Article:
New Horizons in International Business series
Edited by Ben L. Kedia and Subhash C. Jain
Chapter 4: Commercializing, catalyzing or cutting innovation? The roles of large acquirers in US global competitiveness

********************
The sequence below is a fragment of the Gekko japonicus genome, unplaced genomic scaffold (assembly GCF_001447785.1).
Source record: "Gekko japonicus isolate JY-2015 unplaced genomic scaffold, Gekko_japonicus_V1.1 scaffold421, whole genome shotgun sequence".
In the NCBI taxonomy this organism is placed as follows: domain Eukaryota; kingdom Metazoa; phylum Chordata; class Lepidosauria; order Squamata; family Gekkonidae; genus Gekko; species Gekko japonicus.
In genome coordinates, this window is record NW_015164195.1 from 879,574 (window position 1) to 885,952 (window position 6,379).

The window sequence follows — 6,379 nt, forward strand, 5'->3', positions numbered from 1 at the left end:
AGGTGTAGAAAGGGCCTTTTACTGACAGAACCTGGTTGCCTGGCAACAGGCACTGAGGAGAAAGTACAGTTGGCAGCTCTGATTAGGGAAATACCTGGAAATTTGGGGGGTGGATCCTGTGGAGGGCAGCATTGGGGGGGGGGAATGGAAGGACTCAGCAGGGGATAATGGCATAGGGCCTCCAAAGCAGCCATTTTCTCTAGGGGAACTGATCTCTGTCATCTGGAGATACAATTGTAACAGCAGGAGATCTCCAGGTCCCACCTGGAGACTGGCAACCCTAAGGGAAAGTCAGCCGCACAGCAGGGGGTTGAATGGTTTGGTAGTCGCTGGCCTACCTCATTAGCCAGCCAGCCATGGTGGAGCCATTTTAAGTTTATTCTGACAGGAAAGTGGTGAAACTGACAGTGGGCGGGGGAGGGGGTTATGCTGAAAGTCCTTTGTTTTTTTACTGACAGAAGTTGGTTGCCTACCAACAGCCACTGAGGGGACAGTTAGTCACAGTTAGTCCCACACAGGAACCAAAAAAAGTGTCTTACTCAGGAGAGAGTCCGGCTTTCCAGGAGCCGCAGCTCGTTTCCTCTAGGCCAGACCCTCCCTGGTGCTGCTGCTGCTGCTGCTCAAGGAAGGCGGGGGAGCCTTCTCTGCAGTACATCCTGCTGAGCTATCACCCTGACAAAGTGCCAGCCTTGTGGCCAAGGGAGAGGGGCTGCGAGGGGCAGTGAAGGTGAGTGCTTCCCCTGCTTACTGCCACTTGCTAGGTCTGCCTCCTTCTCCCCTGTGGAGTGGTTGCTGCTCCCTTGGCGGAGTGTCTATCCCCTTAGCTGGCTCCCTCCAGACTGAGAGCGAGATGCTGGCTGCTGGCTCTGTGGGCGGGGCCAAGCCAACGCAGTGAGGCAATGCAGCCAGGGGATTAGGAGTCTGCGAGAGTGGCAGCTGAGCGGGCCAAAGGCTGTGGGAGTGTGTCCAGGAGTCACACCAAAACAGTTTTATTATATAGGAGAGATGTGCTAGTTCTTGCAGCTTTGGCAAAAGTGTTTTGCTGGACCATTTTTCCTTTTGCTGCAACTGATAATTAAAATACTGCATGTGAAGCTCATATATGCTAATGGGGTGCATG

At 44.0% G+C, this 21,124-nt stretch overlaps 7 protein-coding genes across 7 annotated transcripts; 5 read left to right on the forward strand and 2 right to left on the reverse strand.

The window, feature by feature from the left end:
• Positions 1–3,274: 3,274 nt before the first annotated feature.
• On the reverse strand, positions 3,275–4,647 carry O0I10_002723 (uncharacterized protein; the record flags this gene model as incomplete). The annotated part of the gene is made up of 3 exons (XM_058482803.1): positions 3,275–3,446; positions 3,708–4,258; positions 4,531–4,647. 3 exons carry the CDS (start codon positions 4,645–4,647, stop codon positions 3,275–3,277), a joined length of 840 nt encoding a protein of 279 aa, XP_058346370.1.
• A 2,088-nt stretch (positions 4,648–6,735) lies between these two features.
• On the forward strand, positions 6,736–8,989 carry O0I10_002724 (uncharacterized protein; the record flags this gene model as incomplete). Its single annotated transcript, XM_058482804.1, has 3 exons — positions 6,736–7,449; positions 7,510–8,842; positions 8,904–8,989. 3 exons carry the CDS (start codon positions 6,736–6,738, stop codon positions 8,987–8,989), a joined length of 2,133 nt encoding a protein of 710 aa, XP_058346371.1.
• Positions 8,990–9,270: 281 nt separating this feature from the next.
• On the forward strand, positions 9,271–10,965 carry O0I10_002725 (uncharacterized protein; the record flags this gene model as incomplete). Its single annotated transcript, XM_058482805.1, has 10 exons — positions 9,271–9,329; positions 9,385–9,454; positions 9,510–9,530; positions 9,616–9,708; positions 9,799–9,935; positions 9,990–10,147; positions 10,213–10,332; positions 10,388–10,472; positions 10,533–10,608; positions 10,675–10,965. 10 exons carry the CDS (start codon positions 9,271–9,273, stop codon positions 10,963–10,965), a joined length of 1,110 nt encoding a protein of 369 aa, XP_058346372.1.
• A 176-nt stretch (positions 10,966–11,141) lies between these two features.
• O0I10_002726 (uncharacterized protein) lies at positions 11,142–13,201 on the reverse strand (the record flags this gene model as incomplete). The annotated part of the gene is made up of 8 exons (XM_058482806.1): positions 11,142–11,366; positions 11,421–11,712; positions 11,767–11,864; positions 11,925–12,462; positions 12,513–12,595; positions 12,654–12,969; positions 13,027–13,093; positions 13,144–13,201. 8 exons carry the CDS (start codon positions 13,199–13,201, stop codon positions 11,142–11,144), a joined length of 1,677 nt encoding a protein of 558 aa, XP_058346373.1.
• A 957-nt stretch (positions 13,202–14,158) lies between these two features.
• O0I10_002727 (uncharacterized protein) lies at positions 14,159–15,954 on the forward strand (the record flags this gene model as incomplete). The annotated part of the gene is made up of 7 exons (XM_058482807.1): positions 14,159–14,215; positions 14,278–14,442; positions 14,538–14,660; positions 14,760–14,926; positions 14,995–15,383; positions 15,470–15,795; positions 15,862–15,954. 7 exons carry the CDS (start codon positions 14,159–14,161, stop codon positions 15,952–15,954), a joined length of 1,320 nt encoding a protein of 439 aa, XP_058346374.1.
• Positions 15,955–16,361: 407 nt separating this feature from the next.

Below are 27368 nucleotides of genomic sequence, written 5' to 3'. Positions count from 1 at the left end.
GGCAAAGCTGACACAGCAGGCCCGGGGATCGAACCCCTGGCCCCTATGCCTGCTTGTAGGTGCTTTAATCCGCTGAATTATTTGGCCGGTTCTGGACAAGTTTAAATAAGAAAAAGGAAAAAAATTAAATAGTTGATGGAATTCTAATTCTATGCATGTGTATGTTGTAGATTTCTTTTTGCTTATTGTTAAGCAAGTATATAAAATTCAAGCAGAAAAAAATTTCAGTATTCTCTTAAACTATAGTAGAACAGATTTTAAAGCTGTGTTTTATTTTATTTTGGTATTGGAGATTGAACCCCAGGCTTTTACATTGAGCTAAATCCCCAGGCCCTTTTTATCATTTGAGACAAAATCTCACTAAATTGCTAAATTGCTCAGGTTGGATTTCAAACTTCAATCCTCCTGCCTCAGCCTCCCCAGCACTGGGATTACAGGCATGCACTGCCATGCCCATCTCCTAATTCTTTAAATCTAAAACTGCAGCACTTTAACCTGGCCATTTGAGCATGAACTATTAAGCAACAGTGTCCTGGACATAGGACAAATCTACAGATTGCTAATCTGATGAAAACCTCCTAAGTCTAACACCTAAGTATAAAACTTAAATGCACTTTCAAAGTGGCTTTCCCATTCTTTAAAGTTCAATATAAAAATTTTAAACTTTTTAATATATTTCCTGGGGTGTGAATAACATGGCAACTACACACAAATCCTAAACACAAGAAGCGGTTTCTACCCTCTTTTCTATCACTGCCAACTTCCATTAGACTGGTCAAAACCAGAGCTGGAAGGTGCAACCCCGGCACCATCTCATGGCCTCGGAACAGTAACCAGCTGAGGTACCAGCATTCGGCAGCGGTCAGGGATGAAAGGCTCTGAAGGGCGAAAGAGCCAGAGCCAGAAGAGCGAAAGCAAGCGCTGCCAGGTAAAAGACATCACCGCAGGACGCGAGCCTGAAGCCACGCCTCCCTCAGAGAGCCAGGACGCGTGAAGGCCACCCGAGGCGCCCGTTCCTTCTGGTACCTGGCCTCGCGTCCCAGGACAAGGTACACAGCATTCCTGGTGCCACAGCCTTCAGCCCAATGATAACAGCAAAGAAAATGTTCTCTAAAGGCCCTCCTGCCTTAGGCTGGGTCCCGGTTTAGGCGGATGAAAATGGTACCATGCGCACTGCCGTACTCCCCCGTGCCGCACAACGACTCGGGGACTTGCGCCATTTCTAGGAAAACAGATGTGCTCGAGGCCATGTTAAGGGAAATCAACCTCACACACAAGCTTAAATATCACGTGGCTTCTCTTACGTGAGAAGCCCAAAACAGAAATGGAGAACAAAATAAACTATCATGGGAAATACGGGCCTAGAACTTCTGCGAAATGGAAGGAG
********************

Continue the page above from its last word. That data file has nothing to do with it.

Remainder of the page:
Innovation is fundamental to business success. Top managers responding to the 2010 McKinsey Global Survey confirm this: 84 percent say innovation is very or extremely important to their firm’s growth (Capozzi et al., 2010). Policy makers and economists agree – a firm, country or region cannot be globally competitive in every industry without a steady stream of innovation (e.g. Fagerberg, 1996).To this end, US businesses, entrepreneurs, venture capitalists, universities and government agencies invest in R & D, promote programs in STEM disciplines, and adopt management techniques intended to stimulate creativity. Innovation emerging from these investments is often championed – at least initially – by small start-up firms, and yet the successful commercialization of innovation depends in many cases on key complementary assets owned by larger firms. In a difficult economic climate, small cash-strapped firms are increasingly seeking to be acquired by large firms as an exit strategy to realize the value of their knowledge assets. The market for corporate control (mergers and acquisitions) is therefore a critical intermediary between societal investments in innovation and that innovation’s eventual success in the US and global economy.
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